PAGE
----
Merging Addiction Treatment & Primary Care Medicine?

by Academy of Clinical Excellence on June 17, 2010

I had the recent privilege of being invited to a meeting with Dr. Thom McLellan, Deputy Director of the Office of National Drug Control Policy for the White House. No, the President was not present, but with two other physicians, I was part of an almost 90 minute discussion with Dr McLellan and one of his associates.

The discussion focused largely on the merging of addiction treatment with primary medical care. He already knew of our practice in which we incorporate buprenorphine treatment for opiate dependence in the primary care setting. We discussed ways of advocating substance abuse screening and brief intervention training for medical students, residents and practicing physicians. We also touched on board exams including questions related to addiction and ways to make addressing addiction in patients less of a barrier.

Probably, the most provocative discussion focused on changing the concept of addiction treatment. There is no area of medicine where a treatment for a medical condition can be viewed in the context of “punishment”. Yet, that is often the case as even drug courts, which in my view serve a terrific role, offer the alternatives of jail or treatment (pick your punishment?).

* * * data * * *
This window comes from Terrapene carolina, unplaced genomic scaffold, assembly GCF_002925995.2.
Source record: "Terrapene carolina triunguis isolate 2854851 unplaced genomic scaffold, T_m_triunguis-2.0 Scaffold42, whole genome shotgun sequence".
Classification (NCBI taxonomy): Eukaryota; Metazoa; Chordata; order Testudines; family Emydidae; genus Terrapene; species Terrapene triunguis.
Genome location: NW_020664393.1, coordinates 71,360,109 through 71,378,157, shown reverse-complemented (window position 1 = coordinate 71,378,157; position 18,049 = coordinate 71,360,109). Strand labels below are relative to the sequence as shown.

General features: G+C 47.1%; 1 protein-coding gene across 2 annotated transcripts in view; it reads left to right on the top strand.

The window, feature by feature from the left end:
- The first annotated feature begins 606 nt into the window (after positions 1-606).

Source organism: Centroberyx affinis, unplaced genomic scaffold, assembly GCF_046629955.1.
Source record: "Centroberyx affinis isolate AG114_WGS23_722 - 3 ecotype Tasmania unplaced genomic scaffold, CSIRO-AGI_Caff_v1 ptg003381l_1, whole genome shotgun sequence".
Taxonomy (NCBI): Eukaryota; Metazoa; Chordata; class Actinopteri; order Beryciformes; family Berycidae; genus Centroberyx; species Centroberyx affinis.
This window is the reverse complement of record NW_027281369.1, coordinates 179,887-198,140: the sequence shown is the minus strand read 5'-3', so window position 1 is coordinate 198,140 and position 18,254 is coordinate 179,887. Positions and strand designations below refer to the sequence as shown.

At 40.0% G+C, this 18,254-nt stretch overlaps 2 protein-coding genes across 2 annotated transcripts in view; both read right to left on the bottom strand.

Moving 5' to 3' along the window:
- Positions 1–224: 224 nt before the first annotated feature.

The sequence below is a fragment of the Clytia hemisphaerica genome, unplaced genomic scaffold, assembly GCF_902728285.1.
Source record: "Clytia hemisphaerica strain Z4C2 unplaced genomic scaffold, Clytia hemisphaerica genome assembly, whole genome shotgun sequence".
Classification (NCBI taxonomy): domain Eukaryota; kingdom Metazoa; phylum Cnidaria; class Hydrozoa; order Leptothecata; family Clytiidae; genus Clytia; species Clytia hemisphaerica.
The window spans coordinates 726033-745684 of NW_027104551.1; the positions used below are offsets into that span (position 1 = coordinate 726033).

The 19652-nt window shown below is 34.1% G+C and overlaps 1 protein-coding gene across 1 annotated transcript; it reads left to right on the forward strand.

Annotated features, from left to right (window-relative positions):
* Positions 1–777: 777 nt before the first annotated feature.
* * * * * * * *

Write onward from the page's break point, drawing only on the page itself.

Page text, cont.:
We then discussed the general topic of getting patients into treatment. In caring for patients, we also often say the patient has to hit rock bottom to accept treatment. Why do we allow that to happen? Shouldn’t we be motivating patients as soon as we know that substance abuse has been detrimental to their health? We don’t wait for a hypertensive patient to have a myocardial infarction before we try to intervene.
At the end of the meeting, Dr. McLellan, openly discussed his decision to leave his position this August after only one year. The Office of National Drug Control Policy for the White House has no separate powers, but rather interacts with many other government agencies. For someone very motivated to make change (pun intended), he found the setting frustrating and exasperating. He has been a lifelong advocate for individuals with addiction and his leaving is a loss for the medical field.
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